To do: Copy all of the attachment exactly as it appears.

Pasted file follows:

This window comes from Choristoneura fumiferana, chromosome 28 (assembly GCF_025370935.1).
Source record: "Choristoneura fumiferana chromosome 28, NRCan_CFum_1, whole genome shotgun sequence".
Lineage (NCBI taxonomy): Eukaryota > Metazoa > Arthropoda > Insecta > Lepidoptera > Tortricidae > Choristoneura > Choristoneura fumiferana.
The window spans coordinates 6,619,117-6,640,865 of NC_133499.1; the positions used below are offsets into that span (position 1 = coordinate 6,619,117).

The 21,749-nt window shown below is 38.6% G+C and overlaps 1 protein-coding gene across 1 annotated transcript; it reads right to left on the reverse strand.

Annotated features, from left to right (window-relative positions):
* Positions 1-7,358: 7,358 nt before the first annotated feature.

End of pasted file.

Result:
This window comes from Choristoneura fumiferana, chromosome 28 (assembly GCF_025370935.1).
Source record: "Choristoneura fumiferana chromosome 28, NRCan_CFum_1, whole genome shotgun sequence".
Lineage (NCBI taxonomy): Eukaryota > Metazoa > Arthropoda > Insecta > Lepidoptera > Tortricidae > Choristoneura > Choristoneura fumiferana.
The window spans coordinates 6,619,117-6,640,865 of NC_133499.1; the positions used below are offsets into that span (position 1 = coordinate 6,619,117).

The 21,749-nt window shown below is 38.6% G+C and overlaps 1 protein-coding gene across 1 annotated transcript; it reads right to left on the reverse strand.

Annotated features, from left to right (window-relative positions):
* Positions 1-7,358: 7,358 nt before the first annotated feature.